30 Early Views and Beliefs
Psychology is as old as human history. Written account of the interest in people’s actions, motives, and thoughts can be traced to ancient times.

31 Ancient Greece Socrates developed a method of learning called introspection, which means to carefully examine our own thoughts and feelings. Aristotle outlined associationism, the theory that association with past experiences is a basic principle of mental activity.

32 Wilhelm Wundt and Structuralism
Wundt founded a field of psychology known as structuralism. focused on the basic elements of consciousness. Wundt broke down consciousness into objective sensations and subjective feelings.

33 William James and Functionalism
Experience is a continuous “stream of consciousness.” Functionalism is the study of how mental processes help organisms adapt to their environment.

34 Sigmund Freud and Psychoanalysis
psychoanalysis- emphasizes unconscious motives and internal conflicts in human behavior. psychodynamic thinking- assumes that most of what exists in an individual's mind is unconscious and consists of conflicting impulses, urges, and wishes. the key to human behavior is satisfying desires.

35 Modern Developments John B. Watson and Behaviorism
Founded the school of behaviorism, which defined psychology as the scientific study of observable behavior Holds that people can be totally conditioned by external events and that belief in individual choice is just an illusion

36 The Gestalt School Gestalt psychology is an alternative to behaviorism and structuralism. It was developed by German psychologists Max Wertheimer, Kurt Koffka, and Wolfgang Köhler. It is based on the idea that our perceptions of objects are more than the sum of their parts. They are wholes that give shape, or meaning, to the parts.

37 Gestalt psychology rejects the structuralist idea that experience can be broken down into individual parts or elements. It also rejects the behaviorist idea that only observable behavior is important.


39 Contemporary Perspectives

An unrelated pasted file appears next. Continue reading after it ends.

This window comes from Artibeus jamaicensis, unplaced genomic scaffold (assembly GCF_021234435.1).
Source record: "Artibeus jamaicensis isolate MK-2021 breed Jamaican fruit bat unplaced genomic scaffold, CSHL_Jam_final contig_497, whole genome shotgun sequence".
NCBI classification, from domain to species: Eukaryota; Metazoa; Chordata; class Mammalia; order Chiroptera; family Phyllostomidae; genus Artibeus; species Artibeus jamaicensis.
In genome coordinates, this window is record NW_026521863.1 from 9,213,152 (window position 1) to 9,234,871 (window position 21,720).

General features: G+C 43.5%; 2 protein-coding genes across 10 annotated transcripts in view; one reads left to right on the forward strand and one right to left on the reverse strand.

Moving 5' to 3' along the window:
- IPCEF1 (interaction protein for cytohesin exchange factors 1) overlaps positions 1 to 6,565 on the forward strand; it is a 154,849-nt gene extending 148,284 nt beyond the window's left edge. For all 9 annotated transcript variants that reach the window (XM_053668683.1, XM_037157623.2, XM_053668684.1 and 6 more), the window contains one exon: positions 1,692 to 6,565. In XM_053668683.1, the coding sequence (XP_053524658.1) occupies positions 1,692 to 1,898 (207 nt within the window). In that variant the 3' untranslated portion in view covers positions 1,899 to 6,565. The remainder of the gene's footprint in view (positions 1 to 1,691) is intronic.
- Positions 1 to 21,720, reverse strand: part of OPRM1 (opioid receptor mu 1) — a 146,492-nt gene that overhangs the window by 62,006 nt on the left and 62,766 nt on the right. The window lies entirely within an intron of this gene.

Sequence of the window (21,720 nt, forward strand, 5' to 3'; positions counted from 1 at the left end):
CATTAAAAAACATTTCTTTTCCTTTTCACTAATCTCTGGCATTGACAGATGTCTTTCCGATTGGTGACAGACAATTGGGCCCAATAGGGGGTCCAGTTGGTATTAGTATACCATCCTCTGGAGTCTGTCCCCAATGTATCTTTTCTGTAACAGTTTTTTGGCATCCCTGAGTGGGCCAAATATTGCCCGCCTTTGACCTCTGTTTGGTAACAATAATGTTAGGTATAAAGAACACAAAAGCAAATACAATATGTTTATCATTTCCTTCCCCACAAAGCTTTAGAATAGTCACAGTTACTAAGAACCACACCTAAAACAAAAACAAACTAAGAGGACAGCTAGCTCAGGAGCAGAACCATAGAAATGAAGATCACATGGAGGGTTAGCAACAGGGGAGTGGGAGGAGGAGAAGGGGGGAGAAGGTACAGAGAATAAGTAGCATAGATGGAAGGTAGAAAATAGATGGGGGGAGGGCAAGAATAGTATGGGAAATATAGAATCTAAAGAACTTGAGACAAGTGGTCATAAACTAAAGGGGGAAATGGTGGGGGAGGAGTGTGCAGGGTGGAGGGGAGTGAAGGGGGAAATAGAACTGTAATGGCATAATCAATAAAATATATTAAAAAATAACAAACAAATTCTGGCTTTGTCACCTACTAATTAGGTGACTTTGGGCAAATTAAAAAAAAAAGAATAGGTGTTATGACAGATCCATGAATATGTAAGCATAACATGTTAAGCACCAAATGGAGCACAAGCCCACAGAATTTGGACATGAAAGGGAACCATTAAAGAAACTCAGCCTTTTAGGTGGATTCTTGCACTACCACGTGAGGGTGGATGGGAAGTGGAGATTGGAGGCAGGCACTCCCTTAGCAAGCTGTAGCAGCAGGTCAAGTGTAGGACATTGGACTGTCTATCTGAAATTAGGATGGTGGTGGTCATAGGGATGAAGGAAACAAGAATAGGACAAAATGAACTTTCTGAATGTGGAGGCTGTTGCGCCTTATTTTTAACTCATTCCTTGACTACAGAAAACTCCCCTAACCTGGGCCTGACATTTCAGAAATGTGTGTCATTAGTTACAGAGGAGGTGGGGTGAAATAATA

40 The Biological Perspective
Emphasizes the influence of biology on our behavior Assume our mental processes--thoughts, fantasies, and dreams-- are made by the nervous system The Brain

41 Focus on the influence glands, hormones, and genes
Influenced by associationism and neroscience

42 Evolutionary Perspective
Charles Darwin Focuses on the evolution of behavior and mental processes Suggest that many behavior patterns are adaptive People learn to act certain ways to survive and pass it down

43 Cognitive Perspective
Emphasizes the role thoughts play in determining behavior Influenced by Structuralism, functionalism, and Gestalt psychology Compare the brain to a computer Believe that behavior is influenced by values, perceptions, and choices

44 Humanistic Perspective
Stresses the human capacity for self-fulfillment and the importance of consciousness, self-awareness, and the capacity to make choices Consciousness shapes human personality Consider personal experiences most important Help people explore feelings, manage negative impulses, and realize potential

45 Psychoanalytic Perspective
Stresses the influence of unconscious forces on human behavior Influenced by Sigmund Freud believed that aggressive impulses are common reactions to the frustrations of daily life and we seek to vent them on other people

46 Learning Perspective Emphasizes the effects of experience on behavior
Important to observing, describing, explaining, predicting, and controlling behavior John B. Watson and Behaviorism personal experiences and reinforcement guide individual development

47 Social-Learning Theory
people can change their environments and create new ones people’s expectations and values influence whether they choose to do what they have learned

48 Sociocultural Study the influences of ethnicity, gender, culture, and the socio-economic status on behavior and mental processes Helps people appreciate cultural heritages and historical issues Influenced by Social, environmental, and cross-cultural psychology

49 Biopsychosocial Mental processes are influenced by the interaction of biological processes, psychological dispositions, and social factors George Engel used it to explain heart disease must consider more than just biology